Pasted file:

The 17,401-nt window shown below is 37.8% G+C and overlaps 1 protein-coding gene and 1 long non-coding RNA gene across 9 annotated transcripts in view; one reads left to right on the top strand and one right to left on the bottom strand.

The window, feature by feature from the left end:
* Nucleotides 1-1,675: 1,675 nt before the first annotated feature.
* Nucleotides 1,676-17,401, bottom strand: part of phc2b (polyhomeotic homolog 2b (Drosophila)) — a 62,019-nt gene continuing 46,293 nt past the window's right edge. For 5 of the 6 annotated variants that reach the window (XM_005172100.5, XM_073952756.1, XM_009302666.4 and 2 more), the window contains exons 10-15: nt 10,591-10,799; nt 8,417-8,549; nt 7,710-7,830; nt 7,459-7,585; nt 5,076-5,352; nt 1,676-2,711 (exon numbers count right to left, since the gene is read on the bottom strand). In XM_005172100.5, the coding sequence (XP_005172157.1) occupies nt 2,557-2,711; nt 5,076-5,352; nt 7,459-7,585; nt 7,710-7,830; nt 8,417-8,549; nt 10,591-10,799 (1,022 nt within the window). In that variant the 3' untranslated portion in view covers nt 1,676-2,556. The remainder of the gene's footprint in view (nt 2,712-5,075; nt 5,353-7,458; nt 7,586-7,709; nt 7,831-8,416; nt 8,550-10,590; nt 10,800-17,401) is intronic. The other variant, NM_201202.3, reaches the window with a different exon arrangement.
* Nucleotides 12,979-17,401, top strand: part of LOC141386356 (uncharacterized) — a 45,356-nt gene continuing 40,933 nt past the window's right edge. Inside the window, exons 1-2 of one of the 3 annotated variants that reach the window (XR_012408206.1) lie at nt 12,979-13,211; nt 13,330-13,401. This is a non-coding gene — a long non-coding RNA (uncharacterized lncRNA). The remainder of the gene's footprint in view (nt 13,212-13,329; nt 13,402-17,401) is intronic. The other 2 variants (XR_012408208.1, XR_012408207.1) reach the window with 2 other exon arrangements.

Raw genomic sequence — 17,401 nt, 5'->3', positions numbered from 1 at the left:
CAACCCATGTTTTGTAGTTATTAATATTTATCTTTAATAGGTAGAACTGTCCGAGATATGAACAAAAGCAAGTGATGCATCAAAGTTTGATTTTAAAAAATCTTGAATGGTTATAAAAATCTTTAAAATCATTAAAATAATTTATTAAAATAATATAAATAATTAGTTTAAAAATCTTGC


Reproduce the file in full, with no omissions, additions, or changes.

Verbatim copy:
The 17,401-nt window shown below is 37.8% G+C and overlaps 1 protein-coding gene and 1 long non-coding RNA gene across 9 annotated transcripts in view; one reads left to right on the top strand and one right to left on the bottom strand.

The window, feature by feature from the left end:
* Nucleotides 1-1,675: 1,675 nt before the first annotated feature.
* Nucleotides 1,676-17,401, bottom strand: part of phc2b (polyhomeotic homolog 2b (Drosophila)) — a 62,019-nt gene continuing 46,293 nt past the window's right edge. For 5 of the 6 annotated variants that reach the window (XM_005172100.5, XM_073952756.1, XM_009302666.4 and 2 more), the window contains exons 10-15: nt 10,591-10,799; nt 8,417-8,549; nt 7,710-7,830; nt 7,459-7,585; nt 5,076-5,352; nt 1,676-2,711 (exon numbers count right to left, since the gene is read on the bottom strand). In XM_005172100.5, the coding sequence (XP_005172157.1) occupies nt 2,557-2,711; nt 5,076-5,352; nt 7,459-7,585; nt 7,710-7,830; nt 8,417-8,549; nt 10,591-10,799 (1,022 nt within the window). In that variant the 3' untranslated portion in view covers nt 1,676-2,556. The remainder of the gene's footprint in view (nt 2,712-5,075; nt 5,353-7,458; nt 7,586-7,709; nt 7,831-8,416; nt 8,550-10,590; nt 10,800-17,401) is intronic. The other variant, NM_201202.3, reaches the window with a different exon arrangement.
* Nucleotides 12,979-17,401, top strand: part of LOC141386356 (uncharacterized) — a 45,356-nt gene continuing 40,933 nt past the window's right edge. Inside the window, exons 1-2 of one of the 3 annotated variants that reach the window (XR_012408206.1) lie at nt 12,979-13,211; nt 13,330-13,401. This is a non-coding gene — a long non-coding RNA (uncharacterized lncRNA). The remainder of the gene's footprint in view (nt 13,212-13,329; nt 13,402-17,401) is intronic. The other 2 variants (XR_012408208.1, XR_012408207.1) reach the window with 2 other exon arrangements.

Raw genomic sequence — 17,401 nt, 5'->3', positions numbered from 1 at the left:
CAACCCATGTTTTGTAGTTATTAATATTTATCTTTAATAGGTAGAACTGTCCGAGATATGAACAAAAGCAAGTGATGCATCAAAGTTTGATTTTAAAAAATCTTGAATGGTTATAAAAATCTTTAAAATCATTAAAATAATTTATTAAAATAATATAAATAATTAGTTTAAAAATCTTGC